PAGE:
Using the sprintr package

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The sprintr package contains the implementations of a computationally efficient method, called sprinter, to fit large interaction models based on the reluctant interaction selection principle. The details of the method can be found in Yu, Bien, and Tibshirani (2019) Reluctant interaction modeling. In particular, sprinter is a multi-stage method that fits the following pairwise interaction model: $$ y = \sum_{j = 1}^p X_j \beta^\ast_j + \sum_{\ell \leq k} X_{\ell} X_k \gamma^\ast_{\ell k} + \varepsilon. $$ This document serves as an introduction of using the package with a simple simulated data example.

Data simulation

We consider the following simple simulation setting, where $X \sim N(\mathbf{0}, \mathbf{I}p)$. There are two non-trivial main effects $\beta_1 = 1$, $\beta_2 = -2$, and $\beta_j = 0$ for $j > 2$. The two important interactions are $X_1 * X_3$ with $\gamma{13} = 3$, and $X_4 * X_5$ with $\gamma_{45} = -4$. With $\varepsilon \sim N(0, 1)$, the following code simulates $n = 100$ observation from the model above with $p = 200$.

n <- 100
p <- 200
x <- matrix(data = rnorm(n * p), nrow = n, ncol = p)
y <- x[, 1] - 2 * x[, 2] + 3 * x[, 1] * x[, 3] - 4 * x[, 4] * x[, 5] + rnorm(100)

Using sprinter function

The function sprinter implements the sprinter method (please note that the function name sprinter is different from the package name sprintr), which involves the following three main steps:

There are two tuning parameters: num_keep (used in Step 2) and lambda (used in Step 3). If num_keep is not specified, it will then be set to $n / \lceil \log n \rceil$ (see, e.g., Fan & Lv (2008)). If lambda is not specified, then sprinter would compute its own path of tuning parameter values based on the number of tuning parameters (nlam) and the range of the path (lam_min_ratio).

mod <- sprinter(x = x, y = y, square = FALSE, nlam = 100, lam_min_ratio = 0.01)

The output of sprinter is a S3 object including several useful components. In particular, it involves a matrix idx that represents the index pairs of all variables considered in Step 3:

mod$idx[(p + 1) : nrow(mod$idx), ]

Since Step 3 of sprinter always includes the main effects, mod$idx[(p + 1): nrow(mod$idx), ] contains the indices of all the selected interactions from Step 2. The two columns of this output represents the index pair $(\ell, k)$ of a selected interaction $X_\ell * X_k$, where $\ell \leq k$. Note that here the last two rows are the true interactions $X_1 * X_3$ and $X_4 * X_5$. If the first entry of an index pair is zero, i.e., $(\ell = 0, k)$, then it represents a main effect $X_k$.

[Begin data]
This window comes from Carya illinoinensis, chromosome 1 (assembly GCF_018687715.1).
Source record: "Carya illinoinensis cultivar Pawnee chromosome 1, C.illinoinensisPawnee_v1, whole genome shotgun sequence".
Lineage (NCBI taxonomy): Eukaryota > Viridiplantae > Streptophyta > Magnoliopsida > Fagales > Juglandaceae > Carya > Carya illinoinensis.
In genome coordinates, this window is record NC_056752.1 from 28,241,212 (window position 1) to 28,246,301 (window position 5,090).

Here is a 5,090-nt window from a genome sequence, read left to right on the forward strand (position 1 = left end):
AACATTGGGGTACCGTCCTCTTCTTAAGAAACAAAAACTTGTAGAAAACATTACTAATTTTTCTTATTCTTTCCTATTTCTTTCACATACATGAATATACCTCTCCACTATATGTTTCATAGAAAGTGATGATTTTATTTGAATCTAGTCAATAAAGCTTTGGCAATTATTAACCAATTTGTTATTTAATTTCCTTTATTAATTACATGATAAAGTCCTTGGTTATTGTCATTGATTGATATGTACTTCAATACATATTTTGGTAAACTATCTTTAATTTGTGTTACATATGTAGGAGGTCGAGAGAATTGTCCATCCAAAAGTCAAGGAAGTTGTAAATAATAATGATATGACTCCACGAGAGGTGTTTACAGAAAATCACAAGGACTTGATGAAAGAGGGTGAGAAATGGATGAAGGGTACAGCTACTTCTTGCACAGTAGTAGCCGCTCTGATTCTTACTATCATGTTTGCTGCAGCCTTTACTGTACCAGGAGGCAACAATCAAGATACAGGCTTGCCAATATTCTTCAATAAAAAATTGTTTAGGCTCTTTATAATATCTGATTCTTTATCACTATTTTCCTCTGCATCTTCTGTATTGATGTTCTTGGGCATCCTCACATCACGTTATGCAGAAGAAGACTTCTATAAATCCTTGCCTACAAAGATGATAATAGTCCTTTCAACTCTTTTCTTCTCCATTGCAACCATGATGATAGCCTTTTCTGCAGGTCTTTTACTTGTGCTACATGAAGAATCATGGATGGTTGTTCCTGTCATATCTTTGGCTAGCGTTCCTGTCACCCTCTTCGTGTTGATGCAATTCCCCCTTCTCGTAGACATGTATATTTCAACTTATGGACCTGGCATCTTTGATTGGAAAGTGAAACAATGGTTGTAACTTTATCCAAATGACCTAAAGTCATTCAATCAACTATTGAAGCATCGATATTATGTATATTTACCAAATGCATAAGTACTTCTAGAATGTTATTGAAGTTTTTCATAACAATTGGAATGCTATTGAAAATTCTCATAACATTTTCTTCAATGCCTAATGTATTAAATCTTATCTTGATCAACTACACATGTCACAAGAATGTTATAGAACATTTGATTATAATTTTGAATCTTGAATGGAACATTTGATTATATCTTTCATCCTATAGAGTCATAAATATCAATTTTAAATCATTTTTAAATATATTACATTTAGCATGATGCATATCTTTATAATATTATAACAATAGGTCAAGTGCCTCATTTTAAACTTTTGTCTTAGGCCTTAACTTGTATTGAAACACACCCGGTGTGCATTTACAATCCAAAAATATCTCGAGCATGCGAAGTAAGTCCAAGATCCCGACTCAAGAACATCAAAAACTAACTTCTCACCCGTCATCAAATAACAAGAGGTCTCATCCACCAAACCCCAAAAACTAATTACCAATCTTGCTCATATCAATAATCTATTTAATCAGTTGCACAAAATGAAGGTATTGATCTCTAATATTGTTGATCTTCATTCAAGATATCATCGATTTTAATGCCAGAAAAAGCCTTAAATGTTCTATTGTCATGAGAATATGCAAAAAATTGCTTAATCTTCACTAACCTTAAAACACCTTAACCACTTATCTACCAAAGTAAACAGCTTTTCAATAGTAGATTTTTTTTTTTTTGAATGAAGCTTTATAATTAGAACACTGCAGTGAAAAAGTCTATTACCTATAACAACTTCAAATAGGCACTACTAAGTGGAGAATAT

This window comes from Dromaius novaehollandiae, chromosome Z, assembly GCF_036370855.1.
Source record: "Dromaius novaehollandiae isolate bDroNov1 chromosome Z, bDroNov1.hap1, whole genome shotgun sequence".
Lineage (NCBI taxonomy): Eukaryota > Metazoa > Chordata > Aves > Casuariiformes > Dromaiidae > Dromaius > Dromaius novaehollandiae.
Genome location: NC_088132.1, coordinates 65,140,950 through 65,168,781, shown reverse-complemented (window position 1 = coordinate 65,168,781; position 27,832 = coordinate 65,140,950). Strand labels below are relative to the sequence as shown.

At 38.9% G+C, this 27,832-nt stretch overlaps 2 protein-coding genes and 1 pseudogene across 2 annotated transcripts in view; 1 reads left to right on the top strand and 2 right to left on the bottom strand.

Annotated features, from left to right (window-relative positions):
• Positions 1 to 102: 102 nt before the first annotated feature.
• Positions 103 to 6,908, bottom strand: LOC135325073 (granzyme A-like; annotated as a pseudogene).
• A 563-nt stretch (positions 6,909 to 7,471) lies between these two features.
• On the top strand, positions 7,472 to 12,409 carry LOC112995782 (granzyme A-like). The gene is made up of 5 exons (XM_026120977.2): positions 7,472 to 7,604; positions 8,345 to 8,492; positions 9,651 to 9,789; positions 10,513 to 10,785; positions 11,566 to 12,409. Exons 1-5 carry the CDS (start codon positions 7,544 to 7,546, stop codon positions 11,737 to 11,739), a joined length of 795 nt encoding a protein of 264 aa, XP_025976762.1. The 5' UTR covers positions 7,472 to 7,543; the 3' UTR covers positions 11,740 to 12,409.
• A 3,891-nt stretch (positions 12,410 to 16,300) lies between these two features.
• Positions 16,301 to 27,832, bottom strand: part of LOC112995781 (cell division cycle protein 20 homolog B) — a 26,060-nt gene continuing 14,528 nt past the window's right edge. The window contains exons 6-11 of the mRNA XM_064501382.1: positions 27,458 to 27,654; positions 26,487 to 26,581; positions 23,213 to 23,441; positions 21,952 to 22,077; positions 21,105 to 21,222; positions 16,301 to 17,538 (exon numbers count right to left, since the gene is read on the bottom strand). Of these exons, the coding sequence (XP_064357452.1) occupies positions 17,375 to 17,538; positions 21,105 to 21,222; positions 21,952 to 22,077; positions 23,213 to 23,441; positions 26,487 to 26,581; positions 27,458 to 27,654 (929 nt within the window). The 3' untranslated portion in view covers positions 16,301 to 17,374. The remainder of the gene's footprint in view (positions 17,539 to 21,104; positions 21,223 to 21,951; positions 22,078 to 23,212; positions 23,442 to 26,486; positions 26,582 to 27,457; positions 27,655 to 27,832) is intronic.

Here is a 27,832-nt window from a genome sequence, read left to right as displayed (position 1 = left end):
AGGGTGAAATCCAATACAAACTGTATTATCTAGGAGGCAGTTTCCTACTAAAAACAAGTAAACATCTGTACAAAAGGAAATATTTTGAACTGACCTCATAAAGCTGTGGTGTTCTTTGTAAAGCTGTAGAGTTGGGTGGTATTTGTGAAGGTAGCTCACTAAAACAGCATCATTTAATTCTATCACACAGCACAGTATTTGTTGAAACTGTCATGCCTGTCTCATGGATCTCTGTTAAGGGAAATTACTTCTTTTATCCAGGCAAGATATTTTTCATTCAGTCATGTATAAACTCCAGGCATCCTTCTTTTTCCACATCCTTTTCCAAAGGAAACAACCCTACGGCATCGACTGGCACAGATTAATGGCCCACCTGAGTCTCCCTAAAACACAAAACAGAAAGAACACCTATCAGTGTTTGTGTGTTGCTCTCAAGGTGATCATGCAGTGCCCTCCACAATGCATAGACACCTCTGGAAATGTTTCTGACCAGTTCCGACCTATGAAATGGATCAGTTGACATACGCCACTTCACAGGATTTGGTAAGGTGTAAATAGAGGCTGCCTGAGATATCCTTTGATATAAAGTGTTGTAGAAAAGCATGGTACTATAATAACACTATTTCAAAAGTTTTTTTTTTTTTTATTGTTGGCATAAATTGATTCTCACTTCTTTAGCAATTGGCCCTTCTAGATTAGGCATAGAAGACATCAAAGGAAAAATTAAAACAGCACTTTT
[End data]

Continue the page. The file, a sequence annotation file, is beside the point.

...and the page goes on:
The output mod$coef is a nrow(mod$idx)-by-length(mod$lambda) matrix. Each column of mod$coef is a vector of estimate of all variable coefficients considered in Step 3 corresponding to one value of the lasso tuning parameter lambda. For example, for the 30-th tuning parameter, we have the corresponding coefficient estiamte:

estimate <- mod$coef[, 30]
cb <- cbind(mod$idx, estimate)
cb[cb[, 3] != 0, ]

Using cross-validation with cv.sprinter

The function cv.sprinter() performs cross-validation to select the value of lasso tuning parameter lambda used in Step 3, while holding the value of num_keep fixed.

mod_cv <- cv.sprinter(x = x, y = y, square = FALSE, nlam = 100, lam_min_ratio = 0.01)

The output of cv.sprinter is a S3 object. The most intersting information is mod_cv$compact, which is a matrix of three columns. The first two columns show the index pairs of all variables finally selected by the lasso in Step 3, and the last column is the coefficient estimate corresponding to that selected variable.


We see (from the first two rows and the last two rows) that the fit selected by cross-validation includes all the four important variables in the model, with relatively accurate estimates of their coefficients.

Finally, there is a predict function for the S3 object returned by cv.sprinter that computes the prediction for a new data matrix of main effects:

newdata <- matrix(rnorm(20 * p), nrow = 20, ncol = p)
pred <- predict(mod_cv, newdata = newdata)

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sprintr documentation built on Aug. 24, 2019, 5:03 p.m.